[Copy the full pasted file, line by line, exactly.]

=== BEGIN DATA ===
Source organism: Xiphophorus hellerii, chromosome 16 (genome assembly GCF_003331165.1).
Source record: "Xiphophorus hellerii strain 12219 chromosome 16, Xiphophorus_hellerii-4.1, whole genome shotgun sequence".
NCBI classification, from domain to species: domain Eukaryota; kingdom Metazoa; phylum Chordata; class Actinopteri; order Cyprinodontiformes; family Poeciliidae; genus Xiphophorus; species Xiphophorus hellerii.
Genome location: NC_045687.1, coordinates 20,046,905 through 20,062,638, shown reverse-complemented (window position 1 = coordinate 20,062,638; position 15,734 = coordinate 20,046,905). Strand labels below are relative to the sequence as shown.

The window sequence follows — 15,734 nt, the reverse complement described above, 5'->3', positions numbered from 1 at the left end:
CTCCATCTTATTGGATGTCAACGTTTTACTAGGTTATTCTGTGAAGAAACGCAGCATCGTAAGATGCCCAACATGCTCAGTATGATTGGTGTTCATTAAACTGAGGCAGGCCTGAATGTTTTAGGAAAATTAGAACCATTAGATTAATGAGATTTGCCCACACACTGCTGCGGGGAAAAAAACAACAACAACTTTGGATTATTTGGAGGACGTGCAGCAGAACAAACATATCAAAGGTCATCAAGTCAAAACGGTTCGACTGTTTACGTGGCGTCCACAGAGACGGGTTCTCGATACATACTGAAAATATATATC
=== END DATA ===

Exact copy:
Source organism: Xiphophorus hellerii, chromosome 16 (genome assembly GCF_003331165.1).
Source record: "Xiphophorus hellerii strain 12219 chromosome 16, Xiphophorus_hellerii-4.1, whole genome shotgun sequence".
NCBI classification, from domain to species: domain Eukaryota; kingdom Metazoa; phylum Chordata; class Actinopteri; order Cyprinodontiformes; family Poeciliidae; genus Xiphophorus; species Xiphophorus hellerii.
Genome location: NC_045687.1, coordinates 20,046,905 through 20,062,638, shown reverse-complemented (window position 1 = coordinate 20,062,638; position 15,734 = coordinate 20,046,905). Strand labels below are relative to the sequence as shown.

The window sequence follows — 15,734 nt, the reverse complement described above, 5'->3', positions numbered from 1 at the left end:
CTCCATCTTATTGGATGTCAACGTTTTACTAGGTTATTCTGTGAAGAAACGCAGCATCGTAAGATGCCCAACATGCTCAGTATGATTGGTGTTCATTAAACTGAGGCAGGCCTGAATGTTTTAGGAAAATTAGAACCATTAGATTAATGAGATTTGCCCACACACTGCTGCGGGGAAAAAAACAACAACAACTTTGGATTATTTGGAGGACGTGCAGCAGAACAAACATATCAAAGGTCATCAAGTCAAAACGGTTCGACTGTTTACGTGGCGTCCACAGAGACGGGTTCTCGATACATACTGAAAATATATATC